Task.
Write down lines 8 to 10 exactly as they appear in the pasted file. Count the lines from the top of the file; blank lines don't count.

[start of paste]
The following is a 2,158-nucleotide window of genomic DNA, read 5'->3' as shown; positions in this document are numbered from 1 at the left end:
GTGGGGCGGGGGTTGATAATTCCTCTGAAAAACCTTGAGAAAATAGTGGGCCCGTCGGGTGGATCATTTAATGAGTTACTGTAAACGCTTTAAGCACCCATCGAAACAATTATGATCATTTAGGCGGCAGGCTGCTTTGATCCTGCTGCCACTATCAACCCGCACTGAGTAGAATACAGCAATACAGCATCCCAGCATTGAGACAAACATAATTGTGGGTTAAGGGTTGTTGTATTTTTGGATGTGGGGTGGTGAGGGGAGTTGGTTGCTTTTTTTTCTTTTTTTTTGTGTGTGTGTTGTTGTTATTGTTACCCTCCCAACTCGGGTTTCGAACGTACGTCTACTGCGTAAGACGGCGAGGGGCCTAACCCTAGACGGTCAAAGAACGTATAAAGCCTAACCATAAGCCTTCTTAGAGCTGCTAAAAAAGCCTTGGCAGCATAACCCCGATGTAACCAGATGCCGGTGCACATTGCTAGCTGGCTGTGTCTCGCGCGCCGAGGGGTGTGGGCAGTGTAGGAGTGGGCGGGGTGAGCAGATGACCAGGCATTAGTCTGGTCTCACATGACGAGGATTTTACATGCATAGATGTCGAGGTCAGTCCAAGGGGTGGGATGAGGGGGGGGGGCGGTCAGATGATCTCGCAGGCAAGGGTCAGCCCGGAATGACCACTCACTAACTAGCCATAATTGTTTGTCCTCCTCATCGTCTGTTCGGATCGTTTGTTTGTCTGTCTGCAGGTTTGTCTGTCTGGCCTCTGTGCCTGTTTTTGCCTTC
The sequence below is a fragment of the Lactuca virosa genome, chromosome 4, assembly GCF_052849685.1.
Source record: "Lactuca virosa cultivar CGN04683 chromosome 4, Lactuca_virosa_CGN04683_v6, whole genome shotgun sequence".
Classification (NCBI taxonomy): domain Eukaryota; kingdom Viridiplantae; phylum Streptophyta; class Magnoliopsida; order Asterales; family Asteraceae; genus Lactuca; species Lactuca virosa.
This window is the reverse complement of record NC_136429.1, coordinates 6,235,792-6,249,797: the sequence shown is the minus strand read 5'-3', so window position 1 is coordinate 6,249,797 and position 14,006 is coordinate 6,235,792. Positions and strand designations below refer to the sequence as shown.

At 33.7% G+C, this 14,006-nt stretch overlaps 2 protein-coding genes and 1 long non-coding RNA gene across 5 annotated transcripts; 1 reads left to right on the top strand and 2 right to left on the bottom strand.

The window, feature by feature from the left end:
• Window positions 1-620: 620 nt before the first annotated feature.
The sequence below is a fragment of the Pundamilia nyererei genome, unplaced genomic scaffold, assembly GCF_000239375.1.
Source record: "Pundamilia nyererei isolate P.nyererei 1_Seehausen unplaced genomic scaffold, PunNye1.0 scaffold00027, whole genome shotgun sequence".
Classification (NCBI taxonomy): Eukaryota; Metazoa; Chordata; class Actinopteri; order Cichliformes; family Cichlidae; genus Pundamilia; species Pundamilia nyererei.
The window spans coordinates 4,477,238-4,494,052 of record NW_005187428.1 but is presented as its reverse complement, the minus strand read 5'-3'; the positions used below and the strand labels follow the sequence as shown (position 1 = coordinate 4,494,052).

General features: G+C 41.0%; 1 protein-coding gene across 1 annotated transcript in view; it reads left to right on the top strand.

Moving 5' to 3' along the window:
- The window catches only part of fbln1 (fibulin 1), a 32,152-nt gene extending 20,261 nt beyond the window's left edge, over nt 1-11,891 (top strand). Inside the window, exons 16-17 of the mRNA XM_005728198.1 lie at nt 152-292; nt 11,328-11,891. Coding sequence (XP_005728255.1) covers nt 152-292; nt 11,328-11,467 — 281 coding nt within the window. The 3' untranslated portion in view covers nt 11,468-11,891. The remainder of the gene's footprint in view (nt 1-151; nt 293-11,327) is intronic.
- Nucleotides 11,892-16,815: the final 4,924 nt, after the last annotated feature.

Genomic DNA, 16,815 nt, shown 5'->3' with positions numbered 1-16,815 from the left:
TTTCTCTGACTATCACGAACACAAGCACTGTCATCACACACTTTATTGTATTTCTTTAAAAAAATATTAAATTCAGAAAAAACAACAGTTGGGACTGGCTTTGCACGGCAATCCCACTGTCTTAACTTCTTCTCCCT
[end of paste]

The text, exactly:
The window, feature by feature from the left end:
• Window positions 1-620: 620 nt before the first annotated feature.
The sequence below is a fragment of the Pundamilia nyererei genome, unplaced genomic scaffold, assembly GCF_000239375.1.